Pictures of celebrities, musicians, stars of television, screen and stage line the wall in the small bar at the back of the Olympia theatre and they all share one thing in common.
Smiling out from each of them is Maureen Grant, one of the true legends of Irish theatre, who worked in the Olympia for almost 70 years.
Maureen’s story began in 1949 when as a young married mother in need of work she went down to Liberty Hall with her mother-in-law to look for a cleaning job not knowing that fate had a different line of work in mind.
She was offered a three-week job with the Olympia Theatre to cover for a woman who was sick. She started that night working upstairs in the gallery bar, an old-fashioned place lined with spittoons.
She quickly fell in love with the job and was sad to leave when her three weeks were up but the very next day got a card asking her to call back to the Olympia as the woman for whom she was covering had decided not to come back.
Although Maureen was delighted at the news she was also worried because she had a secret. She had told no one that she was not only married but pregnant in case she would lose her job.
Luckily, she had some friends who were willing to help out.
Hiding babies in cloakrooms
“After nine weeks there I told Billy (the manager) I had to go out sick,” she explained. “I went down to the hospital and delivered himself, Jimmy. Then I used to sneak him in at night and use a hangar to hang him off the back of the cloakroom door.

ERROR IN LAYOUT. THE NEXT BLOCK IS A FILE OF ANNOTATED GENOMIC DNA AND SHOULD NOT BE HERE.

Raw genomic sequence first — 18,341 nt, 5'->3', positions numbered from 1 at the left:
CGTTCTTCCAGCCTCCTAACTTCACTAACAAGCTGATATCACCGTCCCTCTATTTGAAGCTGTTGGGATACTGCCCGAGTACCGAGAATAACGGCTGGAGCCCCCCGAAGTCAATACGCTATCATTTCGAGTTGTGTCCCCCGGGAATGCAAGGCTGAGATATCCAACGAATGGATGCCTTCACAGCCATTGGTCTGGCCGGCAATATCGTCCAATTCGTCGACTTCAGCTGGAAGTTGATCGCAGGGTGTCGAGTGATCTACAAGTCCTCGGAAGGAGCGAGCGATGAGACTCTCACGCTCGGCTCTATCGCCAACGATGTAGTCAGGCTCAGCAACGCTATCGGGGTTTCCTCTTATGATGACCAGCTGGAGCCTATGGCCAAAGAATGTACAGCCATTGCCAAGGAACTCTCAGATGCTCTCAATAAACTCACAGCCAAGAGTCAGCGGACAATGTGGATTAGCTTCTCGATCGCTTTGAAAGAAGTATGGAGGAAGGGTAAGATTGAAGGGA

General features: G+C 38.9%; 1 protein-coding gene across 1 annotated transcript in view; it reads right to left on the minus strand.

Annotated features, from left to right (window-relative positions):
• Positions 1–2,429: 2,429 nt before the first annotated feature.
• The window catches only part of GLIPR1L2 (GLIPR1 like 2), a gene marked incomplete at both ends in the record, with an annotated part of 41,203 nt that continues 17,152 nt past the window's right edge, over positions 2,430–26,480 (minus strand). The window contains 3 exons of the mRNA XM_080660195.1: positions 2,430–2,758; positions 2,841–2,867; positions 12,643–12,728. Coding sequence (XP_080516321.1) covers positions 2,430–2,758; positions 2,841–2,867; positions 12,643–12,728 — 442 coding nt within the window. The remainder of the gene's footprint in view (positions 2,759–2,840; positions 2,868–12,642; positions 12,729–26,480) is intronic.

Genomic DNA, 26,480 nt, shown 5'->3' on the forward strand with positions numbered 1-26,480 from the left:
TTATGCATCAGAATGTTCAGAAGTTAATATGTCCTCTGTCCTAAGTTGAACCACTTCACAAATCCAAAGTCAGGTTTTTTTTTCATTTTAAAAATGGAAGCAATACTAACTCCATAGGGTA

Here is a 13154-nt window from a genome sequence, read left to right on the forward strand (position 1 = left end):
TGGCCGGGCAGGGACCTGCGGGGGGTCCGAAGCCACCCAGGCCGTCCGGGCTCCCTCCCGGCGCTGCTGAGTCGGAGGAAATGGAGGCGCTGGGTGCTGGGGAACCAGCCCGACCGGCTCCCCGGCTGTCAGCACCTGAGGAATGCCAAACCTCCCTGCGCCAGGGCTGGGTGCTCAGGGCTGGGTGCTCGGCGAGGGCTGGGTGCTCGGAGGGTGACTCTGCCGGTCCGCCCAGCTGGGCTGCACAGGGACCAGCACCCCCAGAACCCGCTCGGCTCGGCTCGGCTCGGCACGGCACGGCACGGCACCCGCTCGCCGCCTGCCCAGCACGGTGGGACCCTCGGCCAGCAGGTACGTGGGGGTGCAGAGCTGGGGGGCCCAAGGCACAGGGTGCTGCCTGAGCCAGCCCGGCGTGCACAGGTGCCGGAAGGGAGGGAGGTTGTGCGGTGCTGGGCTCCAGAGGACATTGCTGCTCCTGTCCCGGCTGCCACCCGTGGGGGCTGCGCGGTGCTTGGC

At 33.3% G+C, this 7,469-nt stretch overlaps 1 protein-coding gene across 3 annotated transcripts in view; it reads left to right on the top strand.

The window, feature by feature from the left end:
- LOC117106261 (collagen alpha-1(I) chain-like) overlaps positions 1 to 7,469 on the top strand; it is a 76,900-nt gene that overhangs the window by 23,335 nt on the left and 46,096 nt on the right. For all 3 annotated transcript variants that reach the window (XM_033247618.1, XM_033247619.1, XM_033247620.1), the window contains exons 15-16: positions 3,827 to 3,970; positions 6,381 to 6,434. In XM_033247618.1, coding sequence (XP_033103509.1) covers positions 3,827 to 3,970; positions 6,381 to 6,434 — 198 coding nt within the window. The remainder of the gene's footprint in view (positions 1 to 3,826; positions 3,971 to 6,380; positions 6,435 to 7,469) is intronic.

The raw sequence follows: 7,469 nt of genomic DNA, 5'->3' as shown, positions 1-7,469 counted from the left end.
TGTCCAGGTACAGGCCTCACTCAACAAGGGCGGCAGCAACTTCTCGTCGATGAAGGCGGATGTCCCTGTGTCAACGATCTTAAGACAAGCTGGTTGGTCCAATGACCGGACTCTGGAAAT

“I’d a friend outside the theatre who kept an eye on the pram and when the interval was over we’d leave and away over Capel Street bridge. That’s how they were all reared!”
And something of the theatre must have stuck with the children as many of them went into the business themselves with Jimmy eventually becoming the manager of the theatre.
The regime when Maureen started was a lot stricter than it is now.
“The way it worked was you’d come in, clock in and you’d go out on parade,” she remembers. “Everything had to be just so. You had a white blouse and a skirt, black shoes and stockings. You had to make sure you kept the seams of your tights dead straight or you wouldn’t be allowed out on the floor.”
Over time conditions improved for women in the Olympia, due in no small part to Maureen who got heavily involved in the trade union and remains a trustee for the branch.
Meeting Laurel & Hardy
As the years went by Maureen became the manager of the Circle Bar with everyone who performed at the Olympia wanting to get their picture taken with her. She fondly remembers meeting those great comedy stars Stan Laurel and Oliver Hardy.
“I used to take the child for a walk in the Phoenix Park,” she said. “They heard me talking about it and said they’d love to see it. So they got the car and I put herself in it and away we went. They were mad about my baby!”
Laurel and Hardy are among the hundreds of pictures on the wall, joining others like Bono, REM, Tyrone Power, Brendan Gleeson and too many more to name.
Now 91, she is still working at the Olympia and keeping busy as a fearsome fundraiser for Beaumont Hospital’s cancer ward, never losing an opportunity to sell a raffle ticket!
In a way, leaving the Olympia, you can’t help but feel that we have it the wrong way round. It’s not Maureen who was lucky enough to meet so many famous people, you can’t help but think maybe it was they who were lucky to meet her.